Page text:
Unser Leben Gleicht Der Reise Eines Wandrers In Der Nacht

While idly spending some time this afternoon, I came across the following poem, originally written in 1792 by Karl Ludwig Giesecke, a Swiss poet, and attached to the tragic tale of the fate of Swiss mercenaries during the Russian invasion of 1812 at the Battle of Berezina, where only 300 of the Swiss survived the Russian assault (1,000 did not survive that day), out of 8,000 who had begun the campaign. This grim context stands in stark contrast to the optimism of the text, given first in its original German and then in translation:

Unser Leben gleicht der Reise
Eines Wandrers in der Nacht;
Jeder hat in seinem Gleise
Etwas, das ihm Kummer macht.

Aber unerwartet schwindet
Vor uns Nacht und Dunkelheit,
Und der Schwergedrückte findet
Linderung in seinem Leid.

Mutig, mutig, liebe Brüder,
Gebt das bange Sorgen auf;
Morgen steigt die Sonne wieder
Freundlich an dem Himmel auf.

Darum laßt uns weitergehen;
Weichet nicht verzagt zurück!
Hinter jenen fernen Höhen
Wartet unser noch ein Glück.

***

Our life is like a journey
Of a wanderer through the night;
Everybody carries something on his way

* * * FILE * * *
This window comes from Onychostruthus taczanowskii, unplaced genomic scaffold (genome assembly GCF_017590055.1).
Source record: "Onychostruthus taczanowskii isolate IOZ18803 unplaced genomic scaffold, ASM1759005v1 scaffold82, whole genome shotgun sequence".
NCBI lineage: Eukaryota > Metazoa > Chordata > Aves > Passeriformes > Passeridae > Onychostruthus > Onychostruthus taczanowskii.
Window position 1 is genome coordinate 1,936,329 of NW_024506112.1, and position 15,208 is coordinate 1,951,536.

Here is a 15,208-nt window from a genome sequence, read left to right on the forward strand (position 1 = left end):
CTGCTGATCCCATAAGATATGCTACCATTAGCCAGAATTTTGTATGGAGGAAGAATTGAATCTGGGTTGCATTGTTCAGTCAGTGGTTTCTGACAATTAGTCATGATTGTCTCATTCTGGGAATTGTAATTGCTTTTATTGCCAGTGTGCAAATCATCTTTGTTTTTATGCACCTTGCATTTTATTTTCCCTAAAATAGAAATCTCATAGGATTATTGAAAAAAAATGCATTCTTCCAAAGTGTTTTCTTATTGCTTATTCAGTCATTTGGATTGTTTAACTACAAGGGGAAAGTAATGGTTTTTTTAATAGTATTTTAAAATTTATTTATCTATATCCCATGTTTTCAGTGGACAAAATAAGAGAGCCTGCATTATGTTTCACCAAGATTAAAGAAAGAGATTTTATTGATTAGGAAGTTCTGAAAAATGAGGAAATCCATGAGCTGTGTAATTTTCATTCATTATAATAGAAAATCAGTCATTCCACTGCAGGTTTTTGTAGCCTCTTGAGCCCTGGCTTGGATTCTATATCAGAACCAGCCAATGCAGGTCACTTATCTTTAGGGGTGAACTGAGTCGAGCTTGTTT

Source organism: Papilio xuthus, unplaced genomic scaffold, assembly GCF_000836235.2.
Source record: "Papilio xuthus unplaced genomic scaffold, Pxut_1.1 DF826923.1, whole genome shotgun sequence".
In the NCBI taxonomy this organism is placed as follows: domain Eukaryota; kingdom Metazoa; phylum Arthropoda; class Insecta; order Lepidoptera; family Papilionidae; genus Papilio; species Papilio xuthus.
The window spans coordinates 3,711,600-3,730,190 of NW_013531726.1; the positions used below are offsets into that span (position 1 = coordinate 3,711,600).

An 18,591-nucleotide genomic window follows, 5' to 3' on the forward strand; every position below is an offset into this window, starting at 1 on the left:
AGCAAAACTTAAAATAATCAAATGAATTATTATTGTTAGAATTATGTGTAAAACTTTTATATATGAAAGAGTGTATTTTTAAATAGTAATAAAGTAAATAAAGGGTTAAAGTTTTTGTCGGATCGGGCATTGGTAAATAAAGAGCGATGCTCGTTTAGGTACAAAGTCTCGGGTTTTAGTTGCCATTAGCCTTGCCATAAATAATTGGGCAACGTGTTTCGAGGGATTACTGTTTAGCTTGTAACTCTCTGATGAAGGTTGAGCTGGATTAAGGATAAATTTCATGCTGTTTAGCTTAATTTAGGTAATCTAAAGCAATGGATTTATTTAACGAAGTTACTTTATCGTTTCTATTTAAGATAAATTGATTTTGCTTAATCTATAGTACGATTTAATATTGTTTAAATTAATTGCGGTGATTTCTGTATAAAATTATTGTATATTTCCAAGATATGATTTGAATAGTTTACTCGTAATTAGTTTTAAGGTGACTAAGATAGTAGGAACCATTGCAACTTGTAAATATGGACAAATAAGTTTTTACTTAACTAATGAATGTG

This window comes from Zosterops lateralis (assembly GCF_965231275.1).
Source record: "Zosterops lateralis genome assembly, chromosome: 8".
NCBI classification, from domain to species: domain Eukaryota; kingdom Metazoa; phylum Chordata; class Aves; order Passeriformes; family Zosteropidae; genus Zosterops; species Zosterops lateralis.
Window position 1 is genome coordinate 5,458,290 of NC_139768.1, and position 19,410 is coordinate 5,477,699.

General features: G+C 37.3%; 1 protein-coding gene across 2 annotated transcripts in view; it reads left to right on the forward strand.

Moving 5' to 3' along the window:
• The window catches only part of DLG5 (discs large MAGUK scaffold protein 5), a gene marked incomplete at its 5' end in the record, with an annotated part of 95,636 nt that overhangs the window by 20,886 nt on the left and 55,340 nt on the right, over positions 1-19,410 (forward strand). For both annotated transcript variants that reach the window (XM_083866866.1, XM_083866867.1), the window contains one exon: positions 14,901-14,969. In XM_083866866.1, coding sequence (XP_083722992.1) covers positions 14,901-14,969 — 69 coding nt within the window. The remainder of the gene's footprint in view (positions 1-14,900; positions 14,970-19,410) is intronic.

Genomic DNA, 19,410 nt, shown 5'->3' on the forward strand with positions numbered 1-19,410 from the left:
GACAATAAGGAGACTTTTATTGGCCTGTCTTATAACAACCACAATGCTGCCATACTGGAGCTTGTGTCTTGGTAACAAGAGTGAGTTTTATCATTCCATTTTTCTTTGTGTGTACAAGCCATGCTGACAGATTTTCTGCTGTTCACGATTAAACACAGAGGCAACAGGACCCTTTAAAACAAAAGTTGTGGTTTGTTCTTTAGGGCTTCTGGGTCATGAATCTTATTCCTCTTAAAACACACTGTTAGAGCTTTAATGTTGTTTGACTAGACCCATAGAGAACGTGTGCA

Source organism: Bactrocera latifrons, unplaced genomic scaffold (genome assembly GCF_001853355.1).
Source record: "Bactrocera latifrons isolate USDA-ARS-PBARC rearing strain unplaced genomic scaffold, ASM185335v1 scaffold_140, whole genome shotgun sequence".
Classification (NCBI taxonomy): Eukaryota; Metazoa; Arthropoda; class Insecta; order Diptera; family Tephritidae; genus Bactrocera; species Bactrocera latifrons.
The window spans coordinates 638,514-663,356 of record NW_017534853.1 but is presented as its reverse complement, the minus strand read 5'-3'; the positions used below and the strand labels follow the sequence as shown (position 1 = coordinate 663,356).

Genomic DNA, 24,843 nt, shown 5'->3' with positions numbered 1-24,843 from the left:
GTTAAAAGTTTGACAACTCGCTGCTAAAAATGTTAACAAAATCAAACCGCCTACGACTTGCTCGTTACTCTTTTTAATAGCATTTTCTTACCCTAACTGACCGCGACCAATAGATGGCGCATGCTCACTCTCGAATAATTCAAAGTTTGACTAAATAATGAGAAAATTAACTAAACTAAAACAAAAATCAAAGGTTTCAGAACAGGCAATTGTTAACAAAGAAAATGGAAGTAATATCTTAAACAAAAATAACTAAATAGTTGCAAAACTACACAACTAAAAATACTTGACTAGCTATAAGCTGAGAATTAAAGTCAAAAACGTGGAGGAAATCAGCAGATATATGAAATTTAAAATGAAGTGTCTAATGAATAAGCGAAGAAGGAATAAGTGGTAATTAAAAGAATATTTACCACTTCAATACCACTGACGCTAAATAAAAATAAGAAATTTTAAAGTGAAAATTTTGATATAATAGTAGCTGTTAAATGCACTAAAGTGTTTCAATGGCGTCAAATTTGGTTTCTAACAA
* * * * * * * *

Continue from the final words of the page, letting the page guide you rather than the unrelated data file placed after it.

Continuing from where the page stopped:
That causes him to grieve.

But then unexpectedly do fade
Night and darkness before us,
And the sorely troubled find
Solace to their sorrow.

Fearless, fearless, dear brothers,
Abandon the anxious worries;
Tomorrow the sun will rise again
Friendly in the sky.

Therefore let us move on;
Do not retreat disheartenedly!
Beyond those far heights
A new happiness awaits us.

***

Throughout military history, mercenaries have often been the target of a great deal of slander. For example, the United States depended on mercenaries, who were called contract employees, during the occupation of Iraq, largely on account of there being insufficient volunteers for that unpleasant and dangerous duty. The case of the Swiss is a particularly poignant one. For much of their history as an autonomous and independent nation, the Swiss lived in serious poverty in their landlocked forests and Alpine valleys, and those who wanted a better life would individually and en masse sign up as mercenaries to fight in the militaries of their neighbors, whether that meant being pikemen or musketeers for the French or various German monarchs, or whether it meant serving as part of the Papal Guard, which still hires flamboyantly dressed Swiss mercenaries as a ceremonial guard to this day. Shortly before Napoloen seized power in France, the Swiss were conquered by the French, and the previous Swiss Confederation was changed into the Helvetic Confederation, with some border changes to reduce the power of previously dominant cities like Bern. During this time, Swiss men, like the men of all territories under French domination, were sent to fight and die for la glorie, and sometimes that meant being butchered in a horrible Russian winter far from home, where one’s opponents showed no mercy or kindness.